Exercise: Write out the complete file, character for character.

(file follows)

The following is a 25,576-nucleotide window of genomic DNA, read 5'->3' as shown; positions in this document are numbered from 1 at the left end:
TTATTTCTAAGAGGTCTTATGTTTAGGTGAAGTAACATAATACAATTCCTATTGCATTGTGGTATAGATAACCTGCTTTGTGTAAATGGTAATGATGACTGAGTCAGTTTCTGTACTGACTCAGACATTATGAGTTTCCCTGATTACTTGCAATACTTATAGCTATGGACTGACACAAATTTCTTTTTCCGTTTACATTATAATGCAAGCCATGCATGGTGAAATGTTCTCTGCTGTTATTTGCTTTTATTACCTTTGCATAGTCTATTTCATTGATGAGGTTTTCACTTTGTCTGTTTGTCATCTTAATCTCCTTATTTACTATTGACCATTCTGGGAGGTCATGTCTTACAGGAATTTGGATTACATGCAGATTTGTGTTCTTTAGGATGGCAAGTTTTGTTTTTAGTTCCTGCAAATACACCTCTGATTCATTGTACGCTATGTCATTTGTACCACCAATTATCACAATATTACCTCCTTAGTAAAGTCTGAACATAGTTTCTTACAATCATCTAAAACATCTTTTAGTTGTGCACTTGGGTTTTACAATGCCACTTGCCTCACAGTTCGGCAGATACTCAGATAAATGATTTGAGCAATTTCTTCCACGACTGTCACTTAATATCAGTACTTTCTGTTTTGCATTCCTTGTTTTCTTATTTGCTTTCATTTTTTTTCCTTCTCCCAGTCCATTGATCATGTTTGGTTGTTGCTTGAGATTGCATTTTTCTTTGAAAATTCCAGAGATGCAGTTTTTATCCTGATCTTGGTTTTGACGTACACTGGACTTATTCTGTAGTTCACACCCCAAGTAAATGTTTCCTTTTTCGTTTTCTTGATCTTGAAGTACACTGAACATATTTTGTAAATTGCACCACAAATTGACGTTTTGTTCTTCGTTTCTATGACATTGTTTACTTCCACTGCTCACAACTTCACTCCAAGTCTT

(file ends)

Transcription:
The following is a 25,576-nucleotide window of genomic DNA, read 5'->3' as shown; positions in this document are numbered from 1 at the left end:
TTATTTCTAAGAGGTCTTATGTTTAGGTGAAGTAACATAATACAATTCCTATTGCATTGTGGTATAGATAACCTGCTTTGTGTAAATGGTAATGATGACTGAGTCAGTTTCTGTACTGACTCAGACATTATGAGTTTCCCTGATTACTTGCAATACTTATAGCTATGGACTGACACAAATTTCTTTTTCCGTTTACATTATAATGCAAGCCATGCATGGTGAAATGTTCTCTGCTGTTATTTGCTTTTATTACCTTTGCATAGTCTATTTCATTGATGAGGTTTTCACTTTGTCTGTTTGTCATCTTAATCTCCTTATTTACTATTGACCATTCTGGGAGGTCATGTCTTACAGGAATTTGGATTACATGCAGATTTGTGTTCTTTAGGATGGCAAGTTTTGTTTTTAGTTCCTGCAAATACACCTCTGATTCATTGTACGCTATGTCATTTGTACCACCAATTATCACAATATTACCTCCTTAGTAAAGTCTGAACATAGTTTCTTACAATCATCTAAAACATCTTTTAGTTGTGCACTTGGGTTTTACAATGCCACTTGCCTCACAGTTCGGCAGATACTCAGATAAATGATTTGAGCAATTTCTTCCACGACTGTCACTTAATATCAGTACTTTCTGTTTTGCATTCCTTGTTTTCTTATTTGCTTTCATTTTTTTTCCTTCTCCCAGTCCATTGATCATGTTTGGTTGTTGCTTGAGATTGCATTTTTCTTTGAAAATTCCAGAGATGCAGTTTTTATCCTGATCTTGGTTTTGACGTACACTGGACTTATTCTGTAGTTCACACCCCAAGTAAATGTTTCCTTTTTCGTTTTCTTGATCTTGAAGTACACTGAACATATTTTGTAAATTGCACCACAAATTGACGTTTTGTTCTTCGTTTCTATGACATTGTTTACTTCCACTGCTCACAACTTCACTCCAAGTCTT